When CJ Verdell decides to call it quits at Oregon and either enter his name into the NFL draft following this season or wait another year and graduate, he could very well enter the conversation as the best to ever play his position for the Ducks.
Verdell, a Chula Vista, California, product, is now a junior at Oregon and became one of the focal points of the Ducks offense when All-Pac-12 quarterback Justin Herbert graduated and became a first-round pick by the Los Angeles Chargers in the NFL draft.
In two seasons at Oregon, Verdell rushed for 2,238 yards and 18 touchdowns. Last season, Verdell recorded 200-plus-yard performances against Washington State (257) and Utah (208). One of Verdell’s least effective games in 2019 with a minimum of 10 carries came against the Arizona Wildcats, when the UA limited him to 49 yards on 11 attempts.
The 5-foot-10-inch, Verdell is one of seven returning FBS players to rush for 1,000 yards in each of the last two seasons, and is one of five Oregon Ducks to reach the 1,000-yard mark in back-to-back seasons.
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The 13th-ranked Ducks, voted to win the Pac-12 North division in the preseason media poll, are the highest-ranked team from the conference in the Associated Press’ Top 25 poll, and open their season at home against Stanford on Nov. 7.
In a conference-only schedule that’s against divisional opponents and a team from the opposite division, the one crossover team Oregon will face in the Covid-impacted season is UCLA in Eugene on Nov. 20.
Although Oregon will be without All-American offensive lineman Penei Sewell, who opted out of the 2020 season to prepare for the NFL draft, the Ducks are favored across the country to possibly represent the Pac-12 in the College Football Playoff, if everything lines up correctly.
Verdell spoke to the media during a Pac-12 North division webinar for players last week; Here are noteworthy questions and answers from his session.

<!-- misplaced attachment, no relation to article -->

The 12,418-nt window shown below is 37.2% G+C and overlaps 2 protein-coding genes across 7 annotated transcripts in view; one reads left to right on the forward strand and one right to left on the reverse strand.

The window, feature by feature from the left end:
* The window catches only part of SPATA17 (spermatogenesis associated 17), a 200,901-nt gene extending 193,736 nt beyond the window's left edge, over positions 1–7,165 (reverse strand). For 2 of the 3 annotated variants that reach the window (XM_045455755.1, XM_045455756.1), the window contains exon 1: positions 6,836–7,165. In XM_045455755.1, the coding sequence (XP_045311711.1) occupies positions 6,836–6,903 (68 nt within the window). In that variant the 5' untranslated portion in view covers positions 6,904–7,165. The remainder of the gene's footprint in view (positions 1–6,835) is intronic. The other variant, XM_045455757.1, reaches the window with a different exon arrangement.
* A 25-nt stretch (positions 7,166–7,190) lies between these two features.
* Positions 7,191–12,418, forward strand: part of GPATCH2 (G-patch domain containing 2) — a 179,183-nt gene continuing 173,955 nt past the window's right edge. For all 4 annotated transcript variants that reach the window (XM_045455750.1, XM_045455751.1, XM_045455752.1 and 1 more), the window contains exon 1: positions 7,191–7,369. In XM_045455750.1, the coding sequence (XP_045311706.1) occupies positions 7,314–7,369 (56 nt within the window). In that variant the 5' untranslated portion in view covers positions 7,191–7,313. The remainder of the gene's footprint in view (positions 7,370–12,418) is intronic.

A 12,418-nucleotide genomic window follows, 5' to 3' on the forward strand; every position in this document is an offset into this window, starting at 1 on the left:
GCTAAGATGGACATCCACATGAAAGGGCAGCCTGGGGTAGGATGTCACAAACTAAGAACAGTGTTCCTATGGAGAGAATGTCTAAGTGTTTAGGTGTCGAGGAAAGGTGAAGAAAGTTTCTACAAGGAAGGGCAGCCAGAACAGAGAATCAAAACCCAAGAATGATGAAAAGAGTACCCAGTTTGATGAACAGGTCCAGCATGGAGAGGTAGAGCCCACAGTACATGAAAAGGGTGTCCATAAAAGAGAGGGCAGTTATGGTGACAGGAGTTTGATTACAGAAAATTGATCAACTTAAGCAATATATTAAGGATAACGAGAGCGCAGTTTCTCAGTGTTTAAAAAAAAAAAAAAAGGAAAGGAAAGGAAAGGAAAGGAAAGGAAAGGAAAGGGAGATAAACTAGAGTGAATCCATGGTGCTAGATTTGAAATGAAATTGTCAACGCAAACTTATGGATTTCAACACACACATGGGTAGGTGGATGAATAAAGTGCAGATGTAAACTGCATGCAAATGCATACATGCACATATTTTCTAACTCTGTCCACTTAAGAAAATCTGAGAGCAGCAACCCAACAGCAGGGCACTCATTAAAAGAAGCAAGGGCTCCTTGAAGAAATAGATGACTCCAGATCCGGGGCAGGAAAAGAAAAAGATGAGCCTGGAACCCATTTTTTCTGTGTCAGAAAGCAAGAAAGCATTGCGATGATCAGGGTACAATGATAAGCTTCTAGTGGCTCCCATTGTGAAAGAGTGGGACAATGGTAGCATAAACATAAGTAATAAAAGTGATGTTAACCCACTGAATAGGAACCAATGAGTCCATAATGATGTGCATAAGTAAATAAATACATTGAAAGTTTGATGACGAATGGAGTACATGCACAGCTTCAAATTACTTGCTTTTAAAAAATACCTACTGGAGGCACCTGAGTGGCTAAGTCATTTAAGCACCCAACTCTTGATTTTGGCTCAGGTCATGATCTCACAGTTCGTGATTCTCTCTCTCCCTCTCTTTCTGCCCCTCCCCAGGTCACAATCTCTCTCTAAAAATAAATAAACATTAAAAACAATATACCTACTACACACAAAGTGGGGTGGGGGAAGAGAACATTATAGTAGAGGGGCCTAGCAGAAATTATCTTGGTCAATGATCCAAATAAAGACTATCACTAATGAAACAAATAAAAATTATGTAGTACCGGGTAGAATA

You could become the second Oregon player in school history after LaMichael James to rush for 1,000 yards in three straight seasons, is that a goal for you?
A: “Definitely would like to reach that 1,000-yard mark once again and it’s definitely a big goal of mine. To be honest, I haven’t really focused on personal goals, I’ve just been focused on what I can do to better the team.”
Do you think reaching that mark is feasible considering the condensed schedule?
A: “My dad always taught me to ‘shoot past the stars and if you fall short, you’ll be amongst the stars.’ I always set my goals really high for myself and I’m definitely looking forward to it.”
Oregon no longer has quarterback Herbert, but what do you like about the leadership shown by new quarterback Tyler Shough?
A: “Tyler has been able to do that even when Justin was here. He’s always made his presence felt and being around the guys, he’s always been very vocal. Stepping into his role now is very natural for him and I haven’t seen anything where it seems foreign to him. He stepped in and he’s been taking the role very well.”
Have you been able to watch Herbert play in the NFL?
A: “Definitely, definitely, I gotta watch my guy anytime I can.”
What do you think about what he’s shown?
A: “It’s been an amazing feeling just to see that guy. I always catch myself saying, ‘Wow, I really played with that guy just a year ago. That’s crazy.’ But seeing him do his thing at the NFL level, you know that’s where I want to be, it’s just great to see.”
What did you learn from Justin while he was at Oregon?
A: “To never get too hype or excited about a situation. One thing I noticed about him was he was always the same, he never got too up or too low. He was always calm, cool and collected.”
The state of Oregon has dealt with a number issues between the COVID-19 pandemic, the wildfires and social injustice; Have you thought about what UO football can do for a community that’s been through so much this year?
A: “Sports is a — I don’t want to say distraction, but it’s definitely a good way to help people take the minds off all the other things going on in the world.
“A lot of us players look to sports as a place to let out some extra anger or stress we’re feeling. We can just go out on the field and forget about what is happening and just play football for two hours.”
Autzen Stadium is one of the rowdiest venues in college football, but there won’t be any fans in attendance this season; What are you expecting when you run out of the tunnel for the first home game?
A: “It’s up to the players to bring our own energy and our own juice. Fans definitely add atmosphere to it, but at the end of the day, we’re the ones that have to go out there and play football so we’re just gonna focus on that and try to be 1-0 after every game. That’s what’s going to drive us.”
Have the latest COVID-19 protocols been difficult to adjust or is it second nature at this point?
A: “At this point, it has become second nature. It’s required and this is what we have to do in order to play the game that we love so everyone has accepted that and in order to play football, we have to do these things.
“I don’t think anyone has a problem with it, it’s just a little swab up the nose so it isn’t too much.”